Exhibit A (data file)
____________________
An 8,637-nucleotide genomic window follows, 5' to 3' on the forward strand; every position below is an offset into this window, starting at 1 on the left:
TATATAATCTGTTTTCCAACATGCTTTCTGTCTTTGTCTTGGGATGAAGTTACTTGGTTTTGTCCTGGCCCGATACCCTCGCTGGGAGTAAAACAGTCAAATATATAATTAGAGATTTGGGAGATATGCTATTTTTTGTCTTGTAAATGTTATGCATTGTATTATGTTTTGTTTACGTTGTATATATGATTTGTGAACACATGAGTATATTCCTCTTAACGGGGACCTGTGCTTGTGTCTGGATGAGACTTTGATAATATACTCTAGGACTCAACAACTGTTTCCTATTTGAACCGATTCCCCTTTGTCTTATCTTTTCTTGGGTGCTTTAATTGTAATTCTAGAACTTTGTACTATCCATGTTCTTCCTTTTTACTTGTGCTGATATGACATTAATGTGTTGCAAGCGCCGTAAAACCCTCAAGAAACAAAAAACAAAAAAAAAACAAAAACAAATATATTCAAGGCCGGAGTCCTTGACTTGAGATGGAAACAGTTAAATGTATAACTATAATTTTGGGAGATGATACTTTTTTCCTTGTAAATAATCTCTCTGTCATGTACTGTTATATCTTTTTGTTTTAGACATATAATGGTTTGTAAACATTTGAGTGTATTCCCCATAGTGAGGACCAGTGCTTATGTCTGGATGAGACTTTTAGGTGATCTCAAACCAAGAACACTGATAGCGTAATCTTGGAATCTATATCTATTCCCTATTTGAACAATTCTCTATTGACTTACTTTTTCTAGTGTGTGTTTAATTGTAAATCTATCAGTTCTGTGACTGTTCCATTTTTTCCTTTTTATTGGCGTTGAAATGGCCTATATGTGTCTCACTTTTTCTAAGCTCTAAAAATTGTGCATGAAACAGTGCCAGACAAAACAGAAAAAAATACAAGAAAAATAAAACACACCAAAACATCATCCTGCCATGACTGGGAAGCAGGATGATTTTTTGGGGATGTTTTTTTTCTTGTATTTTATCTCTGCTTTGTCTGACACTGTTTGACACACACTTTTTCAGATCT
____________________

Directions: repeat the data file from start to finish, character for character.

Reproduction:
An 8,637-nucleotide genomic window follows, 5' to 3' on the forward strand; every position below is an offset into this window, starting at 1 on the left:
TATATAATCTGTTTTCCAACATGCTTTCTGTCTTTGTCTTGGGATGAAGTTACTTGGTTTTGTCCTGGCCCGATACCCTCGCTGGGAGTAAAACAGTCAAATATATAATTAGAGATTTGGGAGATATGCTATTTTTTGTCTTGTAAATGTTATGCATTGTATTATGTTTTGTTTACGTTGTATATATGATTTGTGAACACATGAGTATATTCCTCTTAACGGGGACCTGTGCTTGTGTCTGGATGAGACTTTGATAATATACTCTAGGACTCAACAACTGTTTCCTATTTGAACCGATTCCCCTTTGTCTTATCTTTTCTTGGGTGCTTTAATTGTAATTCTAGAACTTTGTACTATCCATGTTCTTCCTTTTTACTTGTGCTGATATGACATTAATGTGTTGCAAGCGCCGTAAAACCCTCAAGAAACAAAAAACAAAAAAAAAACAAAAACAAATATATTCAAGGCCGGAGTCCTTGACTTGAGATGGAAACAGTTAAATGTATAACTATAATTTTGGGAGATGATACTTTTTTCCTTGTAAATAATCTCTCTGTCATGTACTGTTATATCTTTTTGTTTTAGACATATAATGGTTTGTAAACATTTGAGTGTATTCCCCATAGTGAGGACCAGTGCTTATGTCTGGATGAGACTTTTAGGTGATCTCAAACCAAGAACACTGATAGCGTAATCTTGGAATCTATATCTATTCCCTATTTGAACAATTCTCTATTGACTTACTTTTTCTAGTGTGTGTTTAATTGTAAATCTATCAGTTCTGTGACTGTTCCATTTTTTCCTTTTTATTGGCGTTGAAATGGCCTATATGTGTCTCACTTTTTCTAAGCTCTAAAAATTGTGCATGAAACAGTGCCAGACAAAACAGAAAAAAATACAAGAAAAATAAAACACACCAAAACATCATCCTGCCATGACTGGGAAGCAGGATGATTTTTTGGGGATGTTTTTTTTCTTGTATTTTATCTCTGCTTTGTCTGACACTGTTTGACACACACTTTTTCAGATCT